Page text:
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We have investigated the in vivo growth kinetics of a Salmonella typhimurium strain (P11D10) carrying a mutation in ssaJ, a Salmonella pathogenicity island 2 (SPI2) gene encoding a component of a type III secretion system required for systemic growth in mice. Similar numbers of mutant and wild-type cells were recovered from the spleens and livers of BALB/c(More)
The type III secretion system of Salmonella pathogenicity island 2 (SPI-2) is required for systemic infection of this pathogen in mice. Cloning and sequencing of a central region of SPI-2 revealed the presence of genes encoding putative chaperones and effector proteins of the secretion system. The predicted products of the sseB, sseC and sseD genes display(More)
The major classes of enteric bacteria harbour a conserved core genomic structure, common to both commensal and pathogenic strains, that is most likely optimized to a life style involving colonization of the host intestine and transmission via the environment. In pathogenic bacteria this core genome framework is decorated with novel genetic islands that are(More)
Enteropathogenic Escherichia coli (EPEC) and enterohemorrhagic E. coli are extracellular pathogens that employ a type III secretion system to export translocator and effector proteins, proteins which facilitates colonization of the mucosal surface of the intestine via formation of attaching and effacing (A/E) lesions. The genes encoding the proteins for A/E(More)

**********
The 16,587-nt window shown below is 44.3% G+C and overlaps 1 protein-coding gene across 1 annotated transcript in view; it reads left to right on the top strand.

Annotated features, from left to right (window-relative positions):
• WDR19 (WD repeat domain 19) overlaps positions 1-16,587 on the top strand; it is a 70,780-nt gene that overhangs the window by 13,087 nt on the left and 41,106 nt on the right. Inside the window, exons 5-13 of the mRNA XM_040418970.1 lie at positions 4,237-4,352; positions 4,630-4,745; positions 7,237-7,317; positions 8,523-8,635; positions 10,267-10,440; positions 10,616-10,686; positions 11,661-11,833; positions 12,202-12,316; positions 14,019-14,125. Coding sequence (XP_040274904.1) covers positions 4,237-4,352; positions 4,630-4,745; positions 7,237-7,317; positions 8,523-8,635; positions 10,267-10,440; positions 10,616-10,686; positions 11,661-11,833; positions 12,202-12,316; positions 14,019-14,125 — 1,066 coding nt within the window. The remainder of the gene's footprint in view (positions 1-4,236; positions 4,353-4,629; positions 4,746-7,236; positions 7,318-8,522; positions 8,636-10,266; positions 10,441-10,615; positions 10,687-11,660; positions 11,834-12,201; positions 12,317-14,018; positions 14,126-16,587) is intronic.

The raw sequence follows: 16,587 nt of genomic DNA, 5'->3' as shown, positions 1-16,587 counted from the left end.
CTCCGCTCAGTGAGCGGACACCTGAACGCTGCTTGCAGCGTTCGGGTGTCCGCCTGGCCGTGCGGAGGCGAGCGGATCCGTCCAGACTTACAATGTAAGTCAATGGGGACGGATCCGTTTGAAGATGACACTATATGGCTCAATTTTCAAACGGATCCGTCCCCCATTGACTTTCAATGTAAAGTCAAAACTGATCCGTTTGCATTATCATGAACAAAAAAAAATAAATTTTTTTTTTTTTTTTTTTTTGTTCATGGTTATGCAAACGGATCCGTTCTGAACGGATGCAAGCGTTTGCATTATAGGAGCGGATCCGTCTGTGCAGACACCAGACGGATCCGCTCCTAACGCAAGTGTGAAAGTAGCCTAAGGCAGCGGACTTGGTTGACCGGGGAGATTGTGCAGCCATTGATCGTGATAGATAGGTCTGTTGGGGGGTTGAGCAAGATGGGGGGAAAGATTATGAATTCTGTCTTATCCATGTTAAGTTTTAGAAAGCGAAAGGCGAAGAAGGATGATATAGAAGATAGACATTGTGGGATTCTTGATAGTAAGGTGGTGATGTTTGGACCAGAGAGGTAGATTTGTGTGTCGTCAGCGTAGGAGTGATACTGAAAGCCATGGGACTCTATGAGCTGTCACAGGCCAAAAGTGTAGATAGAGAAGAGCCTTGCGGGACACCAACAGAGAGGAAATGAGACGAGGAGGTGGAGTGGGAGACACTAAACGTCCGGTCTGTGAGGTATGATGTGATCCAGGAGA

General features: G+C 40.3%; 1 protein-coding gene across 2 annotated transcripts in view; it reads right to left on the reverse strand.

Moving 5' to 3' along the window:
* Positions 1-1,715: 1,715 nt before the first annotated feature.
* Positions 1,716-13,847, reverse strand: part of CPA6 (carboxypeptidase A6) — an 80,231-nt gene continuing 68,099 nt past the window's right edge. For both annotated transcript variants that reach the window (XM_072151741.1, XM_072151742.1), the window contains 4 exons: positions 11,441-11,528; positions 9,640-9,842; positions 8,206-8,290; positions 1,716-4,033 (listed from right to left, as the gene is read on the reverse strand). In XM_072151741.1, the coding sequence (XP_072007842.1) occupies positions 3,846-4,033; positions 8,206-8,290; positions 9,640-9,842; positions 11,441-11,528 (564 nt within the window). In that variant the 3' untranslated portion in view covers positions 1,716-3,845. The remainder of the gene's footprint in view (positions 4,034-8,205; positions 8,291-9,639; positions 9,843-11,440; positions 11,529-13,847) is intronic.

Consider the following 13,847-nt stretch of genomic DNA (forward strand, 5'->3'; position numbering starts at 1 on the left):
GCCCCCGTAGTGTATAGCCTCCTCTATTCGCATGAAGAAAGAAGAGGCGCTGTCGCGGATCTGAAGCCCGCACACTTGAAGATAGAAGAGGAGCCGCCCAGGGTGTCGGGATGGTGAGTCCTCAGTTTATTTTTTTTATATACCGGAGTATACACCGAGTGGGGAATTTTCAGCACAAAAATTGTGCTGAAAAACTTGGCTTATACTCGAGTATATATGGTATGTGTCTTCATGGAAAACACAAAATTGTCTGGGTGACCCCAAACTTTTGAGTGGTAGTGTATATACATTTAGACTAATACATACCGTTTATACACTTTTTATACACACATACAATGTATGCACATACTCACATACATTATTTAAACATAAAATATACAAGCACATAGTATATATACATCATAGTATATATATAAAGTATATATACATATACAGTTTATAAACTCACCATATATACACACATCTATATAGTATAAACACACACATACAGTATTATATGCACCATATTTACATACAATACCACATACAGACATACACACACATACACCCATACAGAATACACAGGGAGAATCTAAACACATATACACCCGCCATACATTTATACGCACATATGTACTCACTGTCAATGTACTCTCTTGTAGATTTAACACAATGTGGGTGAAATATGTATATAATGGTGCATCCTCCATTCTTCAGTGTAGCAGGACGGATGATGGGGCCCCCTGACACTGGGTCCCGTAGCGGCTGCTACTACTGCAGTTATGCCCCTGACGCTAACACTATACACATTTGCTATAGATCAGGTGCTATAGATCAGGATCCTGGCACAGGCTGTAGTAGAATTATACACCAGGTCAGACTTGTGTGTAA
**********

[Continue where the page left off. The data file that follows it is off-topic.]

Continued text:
Intimin is an outer-membrane adhesin that is essential for colonization of the host gastrointestinal tract by attaching and effacing pathogens including enteropathogenic Escherichia coli (EPEC), enterohaemorrhagic E. coli (EHEC) and Citrobacter rodentium (CR). The N-terminus of intimin from the different strains is highly conserved while the C-terminus,(More)
Citrobacter rodentium is a member of a group of pathogens that colonize the lumen of the host gastrointestinal tract via attaching and effacing (A/E) lesion formation. C. rodentium, which causes transmissible colonic hyperplasia in mice, is used as an in vivo model system for the clinically significant A/E pathogens enterohemorrhagic and enteropathogenic(More)
Citrobacter rodentium is used as an in vivo model system for clinically significant enteric pathogens such as enterohaemorrhagic Escherichia coli (EHEC) and enteropathogenic E. coli (EPEC). These pathogens all colonize the lumen side of the host gastrointestinal tract via attaching and effacing (A/E) lesion formation. In order to identify genes required for(More)
The type III secretion system (TTSS) encoded by the Salmonella pathogenicity island 2 (SPI-2) is required for bacterial replication inside macrophages and for systemic infection in mice. Many TTSS secreted proteins, including effectors and components of the translocon, require chaperones which promote their stability, prevent their premature interactions or(More)
Enteropathogenic Escherichia coli (EPEC), enterohaemorrhagic E. coli (EHEC) and Citrobacter rodentium (CR) colonize the gastrointestinal tract epithelium via attaching and effacing lesions. While humans are believed to be the only living reservoir of typical EPEC and EHEC to have border host specificity, CR is a restricted mouse pathogen. Recently,(More)